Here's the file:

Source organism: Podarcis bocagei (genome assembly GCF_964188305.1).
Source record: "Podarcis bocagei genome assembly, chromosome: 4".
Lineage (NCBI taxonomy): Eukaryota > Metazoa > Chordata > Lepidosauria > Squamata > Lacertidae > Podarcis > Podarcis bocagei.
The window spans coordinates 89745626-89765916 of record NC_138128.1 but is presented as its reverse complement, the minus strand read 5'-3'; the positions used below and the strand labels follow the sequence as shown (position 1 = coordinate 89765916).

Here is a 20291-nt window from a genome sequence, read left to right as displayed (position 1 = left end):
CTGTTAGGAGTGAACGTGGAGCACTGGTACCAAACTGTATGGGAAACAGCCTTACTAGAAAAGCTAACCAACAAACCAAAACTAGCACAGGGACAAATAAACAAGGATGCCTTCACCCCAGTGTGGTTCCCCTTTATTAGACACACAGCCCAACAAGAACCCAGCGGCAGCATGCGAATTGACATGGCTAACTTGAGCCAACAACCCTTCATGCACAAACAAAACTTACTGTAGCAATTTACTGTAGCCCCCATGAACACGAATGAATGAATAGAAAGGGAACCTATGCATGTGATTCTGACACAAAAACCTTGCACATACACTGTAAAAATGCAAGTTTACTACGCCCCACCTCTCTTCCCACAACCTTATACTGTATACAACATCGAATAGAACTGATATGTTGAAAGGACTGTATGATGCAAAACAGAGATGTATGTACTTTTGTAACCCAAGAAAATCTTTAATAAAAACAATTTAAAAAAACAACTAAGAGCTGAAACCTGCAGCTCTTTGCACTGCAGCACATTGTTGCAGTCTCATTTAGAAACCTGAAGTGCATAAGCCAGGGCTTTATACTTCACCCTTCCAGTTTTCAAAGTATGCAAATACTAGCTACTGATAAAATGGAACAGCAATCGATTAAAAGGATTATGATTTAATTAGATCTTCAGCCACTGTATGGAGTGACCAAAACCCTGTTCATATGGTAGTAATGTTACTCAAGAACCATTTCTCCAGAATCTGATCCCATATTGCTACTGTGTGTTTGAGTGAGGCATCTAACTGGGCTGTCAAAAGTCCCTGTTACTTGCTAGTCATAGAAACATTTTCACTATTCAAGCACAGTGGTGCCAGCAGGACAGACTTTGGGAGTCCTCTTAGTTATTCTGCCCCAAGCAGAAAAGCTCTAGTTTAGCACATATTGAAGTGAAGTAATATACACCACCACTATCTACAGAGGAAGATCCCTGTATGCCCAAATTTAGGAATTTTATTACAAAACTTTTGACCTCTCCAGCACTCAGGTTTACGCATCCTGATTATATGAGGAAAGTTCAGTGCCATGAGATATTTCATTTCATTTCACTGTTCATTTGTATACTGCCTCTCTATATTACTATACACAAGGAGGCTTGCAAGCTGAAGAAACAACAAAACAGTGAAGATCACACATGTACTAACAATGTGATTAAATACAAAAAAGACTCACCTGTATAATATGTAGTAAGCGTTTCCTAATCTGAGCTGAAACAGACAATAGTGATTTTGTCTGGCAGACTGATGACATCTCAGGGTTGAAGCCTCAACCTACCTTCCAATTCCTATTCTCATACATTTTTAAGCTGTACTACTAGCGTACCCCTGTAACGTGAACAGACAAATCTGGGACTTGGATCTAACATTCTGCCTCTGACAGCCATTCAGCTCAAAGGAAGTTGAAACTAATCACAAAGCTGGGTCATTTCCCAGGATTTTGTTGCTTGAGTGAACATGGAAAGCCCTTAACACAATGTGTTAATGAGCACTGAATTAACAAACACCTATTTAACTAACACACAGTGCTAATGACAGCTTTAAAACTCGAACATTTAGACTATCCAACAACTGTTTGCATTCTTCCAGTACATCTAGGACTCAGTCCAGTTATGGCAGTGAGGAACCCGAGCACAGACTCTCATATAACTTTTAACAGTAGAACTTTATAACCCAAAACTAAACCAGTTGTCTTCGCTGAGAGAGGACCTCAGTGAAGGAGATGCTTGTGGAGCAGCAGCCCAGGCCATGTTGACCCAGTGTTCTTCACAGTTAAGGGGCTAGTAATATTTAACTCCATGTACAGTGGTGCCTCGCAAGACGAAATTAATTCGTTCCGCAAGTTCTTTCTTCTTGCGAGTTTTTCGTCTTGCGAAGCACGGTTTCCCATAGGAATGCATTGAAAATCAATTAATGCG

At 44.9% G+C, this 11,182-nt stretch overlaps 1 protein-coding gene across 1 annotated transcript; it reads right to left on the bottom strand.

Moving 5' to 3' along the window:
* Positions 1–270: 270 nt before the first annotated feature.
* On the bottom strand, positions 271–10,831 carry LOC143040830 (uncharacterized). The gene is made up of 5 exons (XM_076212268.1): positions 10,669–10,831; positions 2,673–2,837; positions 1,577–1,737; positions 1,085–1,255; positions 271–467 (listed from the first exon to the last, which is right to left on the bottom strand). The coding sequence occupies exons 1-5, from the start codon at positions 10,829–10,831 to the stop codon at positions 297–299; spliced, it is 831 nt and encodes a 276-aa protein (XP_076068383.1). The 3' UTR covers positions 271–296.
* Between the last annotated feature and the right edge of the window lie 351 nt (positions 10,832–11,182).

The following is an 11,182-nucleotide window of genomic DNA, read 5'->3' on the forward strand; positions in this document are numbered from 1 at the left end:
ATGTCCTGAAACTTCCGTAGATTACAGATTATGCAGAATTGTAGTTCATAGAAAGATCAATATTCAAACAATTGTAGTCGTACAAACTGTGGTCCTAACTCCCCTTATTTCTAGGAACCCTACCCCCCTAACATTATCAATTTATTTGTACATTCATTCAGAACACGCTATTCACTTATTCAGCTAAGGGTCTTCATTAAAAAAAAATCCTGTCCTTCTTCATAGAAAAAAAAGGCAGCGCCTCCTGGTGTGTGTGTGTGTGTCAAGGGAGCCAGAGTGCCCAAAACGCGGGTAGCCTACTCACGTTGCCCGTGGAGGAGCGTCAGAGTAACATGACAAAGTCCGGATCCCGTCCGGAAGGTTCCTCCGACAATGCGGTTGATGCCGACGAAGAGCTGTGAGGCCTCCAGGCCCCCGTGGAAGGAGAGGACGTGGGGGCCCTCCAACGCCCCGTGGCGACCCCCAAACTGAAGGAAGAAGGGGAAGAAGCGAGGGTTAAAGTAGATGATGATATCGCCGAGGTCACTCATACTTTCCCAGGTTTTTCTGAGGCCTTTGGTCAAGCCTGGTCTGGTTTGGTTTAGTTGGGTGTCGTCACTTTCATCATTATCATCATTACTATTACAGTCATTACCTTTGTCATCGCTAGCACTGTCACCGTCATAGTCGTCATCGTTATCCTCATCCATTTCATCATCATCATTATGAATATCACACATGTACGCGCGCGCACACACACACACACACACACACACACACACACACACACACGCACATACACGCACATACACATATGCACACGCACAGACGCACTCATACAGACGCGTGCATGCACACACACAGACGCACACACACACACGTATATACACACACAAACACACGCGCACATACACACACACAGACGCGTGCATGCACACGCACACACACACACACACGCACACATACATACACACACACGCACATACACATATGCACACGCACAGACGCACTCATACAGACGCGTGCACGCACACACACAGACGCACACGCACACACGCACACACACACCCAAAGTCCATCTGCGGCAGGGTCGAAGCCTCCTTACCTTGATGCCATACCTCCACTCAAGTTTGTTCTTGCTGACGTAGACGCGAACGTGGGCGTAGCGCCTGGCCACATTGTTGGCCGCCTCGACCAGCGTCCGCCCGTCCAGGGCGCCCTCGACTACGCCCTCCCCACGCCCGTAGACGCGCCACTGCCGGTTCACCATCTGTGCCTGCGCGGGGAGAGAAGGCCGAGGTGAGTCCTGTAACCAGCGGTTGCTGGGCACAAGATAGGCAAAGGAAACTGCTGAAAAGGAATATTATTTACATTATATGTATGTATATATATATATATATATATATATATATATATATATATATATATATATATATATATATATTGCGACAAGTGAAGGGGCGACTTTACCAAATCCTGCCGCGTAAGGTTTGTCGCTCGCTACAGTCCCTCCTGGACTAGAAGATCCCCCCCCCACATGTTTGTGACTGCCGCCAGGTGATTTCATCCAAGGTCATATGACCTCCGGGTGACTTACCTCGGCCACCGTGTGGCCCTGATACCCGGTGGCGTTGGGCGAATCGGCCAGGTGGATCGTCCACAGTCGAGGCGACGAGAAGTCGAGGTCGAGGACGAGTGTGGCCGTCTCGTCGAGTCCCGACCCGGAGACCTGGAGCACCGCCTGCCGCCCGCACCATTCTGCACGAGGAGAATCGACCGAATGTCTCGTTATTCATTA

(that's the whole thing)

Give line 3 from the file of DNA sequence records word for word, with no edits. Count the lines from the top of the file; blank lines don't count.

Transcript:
Lineage (NCBI taxonomy): Eukaryota > Metazoa > Chordata > Lepidosauria > Squamata > Lacertidae > Podarcis > Podarcis bocagei.